DUBAI // The UAE is fast becoming a key player on the global IT scene because of its strategic geographical location, according to a Web entrepreneur who has launched a company in the Emirates.
Mohammed Hamedi, who founded the software firm Droid Shield, said the UAE held huge potential to be a hub for computer firms.
“Generally, convincing people that the Mena region can develop groundbreaking technology is a big problem, and you can’t blame them. But in the last couple years, things have changed,” Mr Hamedi said.
The Middle East was often perceived as a backwater in matters of technology, he said, but this reputation had faded as more firms chose to open regional offices in the UAE.
“It’s important to be able to reach different areas in the region,” he said, speaking ahead of the opening of his company’s office in Dubai’s Silicon Oasis.
“In the UAE, I am three hours from any major Mena economy, which gives me an edge.”
Mr Hamedi’s company is developing software to allow users to access computers remotely with their phones, based on the Android operating system owned by Google.
Android is the most widely used operating system for smartphones, according to new figures released last Friday by the technology research firm Canalys.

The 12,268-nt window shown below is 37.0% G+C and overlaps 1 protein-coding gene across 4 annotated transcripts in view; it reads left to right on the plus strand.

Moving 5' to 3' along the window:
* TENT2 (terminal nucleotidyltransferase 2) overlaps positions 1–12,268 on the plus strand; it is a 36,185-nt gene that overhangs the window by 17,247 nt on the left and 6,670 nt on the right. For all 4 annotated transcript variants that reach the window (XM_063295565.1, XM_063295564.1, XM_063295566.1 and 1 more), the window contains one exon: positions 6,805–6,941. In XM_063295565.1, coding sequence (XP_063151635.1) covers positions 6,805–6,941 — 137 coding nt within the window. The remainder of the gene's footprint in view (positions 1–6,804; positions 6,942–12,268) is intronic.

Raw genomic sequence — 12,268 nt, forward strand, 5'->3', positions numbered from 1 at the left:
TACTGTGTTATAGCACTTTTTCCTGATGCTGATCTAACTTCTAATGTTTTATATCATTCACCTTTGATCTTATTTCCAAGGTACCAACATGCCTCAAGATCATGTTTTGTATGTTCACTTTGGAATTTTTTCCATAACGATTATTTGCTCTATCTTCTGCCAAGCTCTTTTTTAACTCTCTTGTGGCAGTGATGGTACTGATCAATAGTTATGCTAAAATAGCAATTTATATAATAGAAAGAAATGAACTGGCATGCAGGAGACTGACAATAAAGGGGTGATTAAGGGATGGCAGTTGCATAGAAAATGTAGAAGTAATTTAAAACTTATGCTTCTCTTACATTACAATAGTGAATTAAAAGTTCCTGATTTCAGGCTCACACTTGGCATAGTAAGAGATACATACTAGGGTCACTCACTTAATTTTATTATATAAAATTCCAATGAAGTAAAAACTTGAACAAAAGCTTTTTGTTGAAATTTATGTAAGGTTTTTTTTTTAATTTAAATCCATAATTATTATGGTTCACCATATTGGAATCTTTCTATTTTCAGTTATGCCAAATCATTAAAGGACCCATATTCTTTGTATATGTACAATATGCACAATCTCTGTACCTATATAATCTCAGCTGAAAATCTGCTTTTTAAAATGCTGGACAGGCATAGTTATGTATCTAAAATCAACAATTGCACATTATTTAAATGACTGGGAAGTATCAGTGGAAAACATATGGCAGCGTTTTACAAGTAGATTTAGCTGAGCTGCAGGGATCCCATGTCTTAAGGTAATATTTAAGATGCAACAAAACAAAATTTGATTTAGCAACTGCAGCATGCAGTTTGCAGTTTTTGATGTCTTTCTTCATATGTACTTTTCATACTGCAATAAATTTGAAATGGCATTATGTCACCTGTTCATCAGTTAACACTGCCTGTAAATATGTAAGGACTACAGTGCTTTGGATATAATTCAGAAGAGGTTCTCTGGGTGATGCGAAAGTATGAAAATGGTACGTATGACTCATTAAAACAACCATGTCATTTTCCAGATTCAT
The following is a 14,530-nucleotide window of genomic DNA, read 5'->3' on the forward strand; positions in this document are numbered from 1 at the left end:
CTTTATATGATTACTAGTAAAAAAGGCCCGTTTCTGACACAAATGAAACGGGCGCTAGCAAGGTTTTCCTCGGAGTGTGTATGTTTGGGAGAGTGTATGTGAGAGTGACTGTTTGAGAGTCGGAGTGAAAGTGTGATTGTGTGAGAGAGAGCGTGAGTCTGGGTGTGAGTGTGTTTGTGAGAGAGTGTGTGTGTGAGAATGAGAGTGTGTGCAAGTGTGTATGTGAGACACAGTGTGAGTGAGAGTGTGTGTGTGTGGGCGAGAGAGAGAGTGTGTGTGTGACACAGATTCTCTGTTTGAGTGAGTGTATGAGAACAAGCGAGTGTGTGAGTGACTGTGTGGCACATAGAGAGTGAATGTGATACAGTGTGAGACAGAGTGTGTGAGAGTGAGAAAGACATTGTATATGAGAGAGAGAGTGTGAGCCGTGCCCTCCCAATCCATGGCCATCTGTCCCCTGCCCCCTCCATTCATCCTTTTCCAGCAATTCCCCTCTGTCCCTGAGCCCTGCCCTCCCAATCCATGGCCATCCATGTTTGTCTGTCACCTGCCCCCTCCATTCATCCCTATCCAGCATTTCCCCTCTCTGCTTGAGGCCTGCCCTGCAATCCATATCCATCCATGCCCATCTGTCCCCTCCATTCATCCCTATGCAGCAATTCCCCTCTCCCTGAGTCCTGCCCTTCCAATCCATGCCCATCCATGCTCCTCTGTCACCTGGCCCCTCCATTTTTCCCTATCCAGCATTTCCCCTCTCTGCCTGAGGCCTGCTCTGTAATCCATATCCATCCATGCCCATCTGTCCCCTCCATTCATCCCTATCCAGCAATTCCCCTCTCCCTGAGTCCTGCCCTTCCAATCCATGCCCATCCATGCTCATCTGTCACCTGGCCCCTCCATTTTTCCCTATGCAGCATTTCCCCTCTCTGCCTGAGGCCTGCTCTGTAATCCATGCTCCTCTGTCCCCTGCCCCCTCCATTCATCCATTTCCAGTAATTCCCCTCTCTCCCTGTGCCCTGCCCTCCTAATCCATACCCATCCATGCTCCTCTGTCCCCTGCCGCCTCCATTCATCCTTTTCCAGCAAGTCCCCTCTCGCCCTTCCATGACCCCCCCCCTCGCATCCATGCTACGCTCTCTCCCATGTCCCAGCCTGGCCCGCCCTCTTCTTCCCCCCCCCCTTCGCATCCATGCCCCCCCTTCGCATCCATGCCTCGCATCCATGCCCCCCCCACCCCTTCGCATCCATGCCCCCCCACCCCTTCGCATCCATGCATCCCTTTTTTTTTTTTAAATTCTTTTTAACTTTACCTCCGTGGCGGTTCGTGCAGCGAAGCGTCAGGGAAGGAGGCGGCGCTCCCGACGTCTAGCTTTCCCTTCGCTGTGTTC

Started in November 2009, Droid Shield has an edge over its US competitors thanks to its presence in the Mena region.
Its location in the UAE, Mr Hamedi said, has allowed it to be in touch with local businesses, to be able to “Arabise” and develop custom solutions for different vendors.
“The UAE is seen as the economic hub of the region and the availability of technology that we can work on here is very important,” he said.
“Despite the financial crisis, we believe that the country was and shall remain a great home for entrepreneurial initiatives,” said Walid Hanna, the managing partner of Middle East Venture Partners, a Beirut-based venture capital firm that is funding the business.
“We believe it has tremendous potential because we predict a growing market demand for such a remote management solution on devices using the Android platform, such as phones, tablets, smartbooks and netbooks,” he added.
Mr Hamedi said his company was essentially riding the success of the Android platform. “It’s a matter of execution at the end of the day.”
He said that previously, people did not have the opportunity to get into this lucrative market because it was captured by iPhones and BlackBerries. “But now, off the top of my head, I can count 20 top vendors actually making phones, and I noticed a big gap in the Android space.
“There was a niche who felt what’s happening to the Android market is similar to what happened to the PC market in the sense that, initially, it was very elitist and then when Windows happened, prices of hardware went down and hundreds of people started making these kinds of computers.”
Mr Hamedi, 36, has used the experience gained from his previous start-up, Sphere Networks, and his background experience with Hewlett-Packard in the US to create what he hopes will become known as a benchmark operating system for mobile devices.
“I wanted to do something different, yet I wanted to leverage my experience,” he said.